It is not for nothing that Nigeria is considered as the giant of Africa. One needs to visit other African countries to confirm the mega status of Nigeria, even though we all seem to undermine what Nigeria is, back home.
For some ten days, I had chosen to explore what The Gambia has in stock. I had checked out a few statistics and sociometrics about the tiny West African country before hopping into Air Peace, one of the two airlines that flies to Banjul from Lagos (Nigeria).
The cabin of the plane, was perhaps one of the fore signs that it will be a glitter-free trip. There was no ambience of an international flight. It was like a Lagos--Benin-city flight. Everything looked ordinary, if not queer. It was a night flight. And ninety percent of the passengers were Muslims that night of November 6. I had wondered if Gambia was such a conc Islamic country, until an old man who sat beside me explained that Muslims were going for the celebration of Id El Malaud in Senegal. And after about three hours of cool flight, the plane stopped over in Dakar where nearly all the passngers disembarked. Few minutes later, a large clan of young men, all with a a peculiar dress pattern and rasta (dreadlock) hairstyle, and sagged trousers, swarmed into the plane with a high volume of cacophonic noise, typical of youngsters.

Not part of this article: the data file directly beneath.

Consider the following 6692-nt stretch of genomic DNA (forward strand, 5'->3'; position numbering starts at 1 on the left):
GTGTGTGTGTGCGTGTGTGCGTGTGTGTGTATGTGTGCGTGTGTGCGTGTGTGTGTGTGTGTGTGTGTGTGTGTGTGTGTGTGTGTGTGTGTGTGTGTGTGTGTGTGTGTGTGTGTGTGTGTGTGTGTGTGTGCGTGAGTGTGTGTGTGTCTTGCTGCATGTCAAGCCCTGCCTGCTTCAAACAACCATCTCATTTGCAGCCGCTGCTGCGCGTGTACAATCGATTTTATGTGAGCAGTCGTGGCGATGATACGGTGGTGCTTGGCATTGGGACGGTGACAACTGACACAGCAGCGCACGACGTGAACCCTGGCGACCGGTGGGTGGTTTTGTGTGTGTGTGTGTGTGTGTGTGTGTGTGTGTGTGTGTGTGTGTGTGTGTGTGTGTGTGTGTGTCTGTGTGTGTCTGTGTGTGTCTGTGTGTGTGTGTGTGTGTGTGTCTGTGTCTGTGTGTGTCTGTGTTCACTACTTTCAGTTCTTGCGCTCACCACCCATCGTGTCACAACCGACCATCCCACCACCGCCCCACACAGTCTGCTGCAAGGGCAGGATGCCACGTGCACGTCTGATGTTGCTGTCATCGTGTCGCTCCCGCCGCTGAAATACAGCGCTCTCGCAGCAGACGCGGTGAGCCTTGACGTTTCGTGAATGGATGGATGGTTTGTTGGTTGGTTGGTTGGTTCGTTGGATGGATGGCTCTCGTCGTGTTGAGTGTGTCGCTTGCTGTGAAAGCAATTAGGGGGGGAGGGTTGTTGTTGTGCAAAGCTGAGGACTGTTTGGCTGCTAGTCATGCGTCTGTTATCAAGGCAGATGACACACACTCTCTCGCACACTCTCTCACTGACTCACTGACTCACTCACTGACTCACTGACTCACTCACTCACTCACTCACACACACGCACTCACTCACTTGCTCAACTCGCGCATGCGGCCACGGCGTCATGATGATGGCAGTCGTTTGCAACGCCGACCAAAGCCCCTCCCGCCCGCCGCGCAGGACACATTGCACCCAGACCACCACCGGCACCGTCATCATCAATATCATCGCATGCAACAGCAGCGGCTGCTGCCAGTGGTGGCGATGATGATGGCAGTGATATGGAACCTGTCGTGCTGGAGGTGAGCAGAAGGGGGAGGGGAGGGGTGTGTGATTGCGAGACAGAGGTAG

And that got me thinking: what that high number of Nigerian youths were doing in a poor francophone country like Senegal.
At the time we got to Banjul, it was well over 2.30am. The atmospheric of the International airport was, again quite telling: too simple, to the point of being pristine, or even rustic.
At that hour, there were yet some local women still selling groundnuts and banana outside the airport shed called terminal, under the sky. They had even slept off, with some low-charged torch light beaming some half-light beside them.
A car from my hotel had been sent to pick me up. Its driver bore my name above his shoulders. Again, the casual look held me in stitches. He wore something like a black singlet atop some tired jeans trousers.
The car park was a poorly-lit empty land space. The bright moonlight beamed more illumination than the far-between electric poles.
The car itself was a very old Ford SUV (the model of which cannot be later than 1985). The inside of the car bore all the signs of a weather-beaten vehicle. The side mirrors were held back with black cellotape. The driver was warm and friendly. He soon loaded my box into the second row of the car, opened the car with some cranky yell, and turned the key. The engine roared to life like the cry of an old woman. The door glasses were not wound up. The accessories for all that seem to have long been on holidays. And off we sped away. The air was cool, amidst flying dust.
The hotel, Woodpecker Resort is almost a shouting distance away, so in no time, we were there. Everywhere was asleep, save the lone receptionist. And by the time check-in formalities were completed, it was past 4.am.